Since I was able to go birding to Bheemannakuppe kere on Saturday, and to the Ragihalli sheet rock/pond area on Sunday, I’d better combine the two for my field report…
My trip to Bheemannakuppe kerE (kerE means, lake or pond in Kannada) on Saturday was with Abhisheka Gopal, Anjali Anantharam, S R Gopalan, Girish Mayachari, Harsha Joshi, Sangeetha Kadur, and Suma…. and the group on Sunday, to Ragihalli, consisted of a member of the Madras Naturalists’ Society, Padmanabhan, and his friends Sandhya, visiting from New York, and Kavita and Rajesh from Bangalore. The last three were coming out birding for the very first time!
One raptor that we saw on both days was the
ORIENTAL HONEY BUZZARD :
At Bheemannakuppe kere (kerE means pond or lake in Kannada), we spotted the
SHORT-TOED SNAKE EAGLE
I ask you, when the raptor is flying at that height, which
senseless person learned scientist thought to name it after the size of its toes, I wonder?
Here's a view of the bird high above:
I've already posted about the
But even a juvenile
looked so beautiful ....and adult and juvenile cavorted in the air together:
but apart from the raptors, there were several birds that caught our attention, and were caught by my camera....
After the kite the next bird that we saw flocks of, was the
at the kere, this
was telling its friend the
about the size of the fish that got away! (Notice the disbelieving look on the Egret's face!)
The Egrets seemed to like congregating:
Even "common" birds like the
looked so beautiful with food in their beaks!
I checked to see...but it wasn't carrying an open-billed baby!
We saw, and heard, several LARKS singing, and then this
decided to imitate a lark..it kept singing and singing! You can see its the pinkish-red in its mouth...my friend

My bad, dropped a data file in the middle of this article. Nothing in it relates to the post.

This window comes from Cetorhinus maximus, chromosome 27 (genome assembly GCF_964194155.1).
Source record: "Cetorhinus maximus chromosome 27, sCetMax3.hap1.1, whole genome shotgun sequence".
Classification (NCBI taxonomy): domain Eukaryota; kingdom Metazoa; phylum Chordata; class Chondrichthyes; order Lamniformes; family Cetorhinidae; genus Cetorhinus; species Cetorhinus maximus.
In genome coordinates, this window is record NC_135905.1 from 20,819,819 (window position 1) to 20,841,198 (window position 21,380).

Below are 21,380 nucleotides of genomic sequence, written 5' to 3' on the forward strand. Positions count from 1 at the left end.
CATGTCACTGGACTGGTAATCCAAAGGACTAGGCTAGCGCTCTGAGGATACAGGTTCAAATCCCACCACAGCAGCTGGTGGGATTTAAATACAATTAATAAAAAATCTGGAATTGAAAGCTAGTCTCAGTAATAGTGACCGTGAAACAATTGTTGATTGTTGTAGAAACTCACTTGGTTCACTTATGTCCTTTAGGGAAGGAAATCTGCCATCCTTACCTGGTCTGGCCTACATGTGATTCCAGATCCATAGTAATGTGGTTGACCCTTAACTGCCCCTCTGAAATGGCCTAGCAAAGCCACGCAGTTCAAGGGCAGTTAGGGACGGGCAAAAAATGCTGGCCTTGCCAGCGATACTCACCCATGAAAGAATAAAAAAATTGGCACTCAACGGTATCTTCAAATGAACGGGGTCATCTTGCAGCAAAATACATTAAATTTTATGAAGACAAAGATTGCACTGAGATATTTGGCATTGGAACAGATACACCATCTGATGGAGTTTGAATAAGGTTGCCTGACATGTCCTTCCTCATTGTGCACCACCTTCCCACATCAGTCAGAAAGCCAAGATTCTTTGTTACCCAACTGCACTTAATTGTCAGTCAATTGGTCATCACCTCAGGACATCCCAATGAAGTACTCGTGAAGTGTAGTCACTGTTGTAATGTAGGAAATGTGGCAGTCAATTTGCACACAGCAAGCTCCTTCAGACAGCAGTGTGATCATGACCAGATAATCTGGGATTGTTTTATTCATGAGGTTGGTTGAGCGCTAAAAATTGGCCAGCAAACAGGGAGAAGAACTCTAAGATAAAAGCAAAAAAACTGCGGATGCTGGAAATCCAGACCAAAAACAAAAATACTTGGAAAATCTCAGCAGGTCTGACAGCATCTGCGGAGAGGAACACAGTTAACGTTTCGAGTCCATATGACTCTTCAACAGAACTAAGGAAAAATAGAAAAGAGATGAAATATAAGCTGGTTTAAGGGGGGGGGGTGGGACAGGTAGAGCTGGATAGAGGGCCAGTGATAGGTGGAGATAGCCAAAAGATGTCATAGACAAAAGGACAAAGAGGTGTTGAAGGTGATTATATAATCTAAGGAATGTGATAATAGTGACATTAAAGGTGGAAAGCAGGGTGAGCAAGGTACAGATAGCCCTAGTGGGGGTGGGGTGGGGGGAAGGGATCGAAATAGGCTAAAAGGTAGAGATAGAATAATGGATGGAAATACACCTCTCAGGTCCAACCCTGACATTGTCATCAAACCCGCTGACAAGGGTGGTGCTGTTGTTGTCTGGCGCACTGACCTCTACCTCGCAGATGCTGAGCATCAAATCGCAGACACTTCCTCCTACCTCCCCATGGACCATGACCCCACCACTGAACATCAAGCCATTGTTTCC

says that all Paddyfiled Pipits have them...so this is a further diagnostic for me to learn!
A very unusual sighting, according to
was this bird that flew past:
He gently prodded me that my id of GLOSSY IBIS was wrong, and lo and behold, my "Grimmskipp" showed me that it was, actually, the
A very rare sighting for the outskirts of Bangalore, Karthik informs me.
A group of
that were on the water, took to their wings:
that flash of green on their wings is wonderful.
like to congregate!
and they made a lovely picture upon the face of the waters:
On the way back, we enjoyed the sight of these two
having a great bath!
The Ragihalli trip gave me a lifer (that is, a bird sighted for the first time.)
On the Ragihalli sheet rock, we saw this
running about unconcerned by us:
On the net next to the temple by the pond, this
PIED BUSHCHAT female
sat upon the net in the most endearing manner.
I had id'd these Munias as BLACK-HEADED MUNIAS while watching them; it was only when I got home and saw, on the photographs, the streaks on their bodies and their other characteristic, that I realized we'd been looking at
WHITE-RUMPED MUNIAS !
List from Ragihalli:
Bee-eater, Small Green
Buzzard, Oriental Honey
Kingfisher, Small Blue
Oriole, Golden (call...did yo see it Pappu?)
Warbler, Blyth's Reed
Baya weaver nests (no birds were seen)
From Bheemannakuppe Kere:
Harrier,Marsh ( ? )
Pipit,Olive backed(or tree pipit?)
Warbler, Greenish Leaf (call)
I leave you with this colourful scene of the
at Ragihalli kere, adding its dash of blue to the greenery, and the white and pink of the lantanas and waterlilies: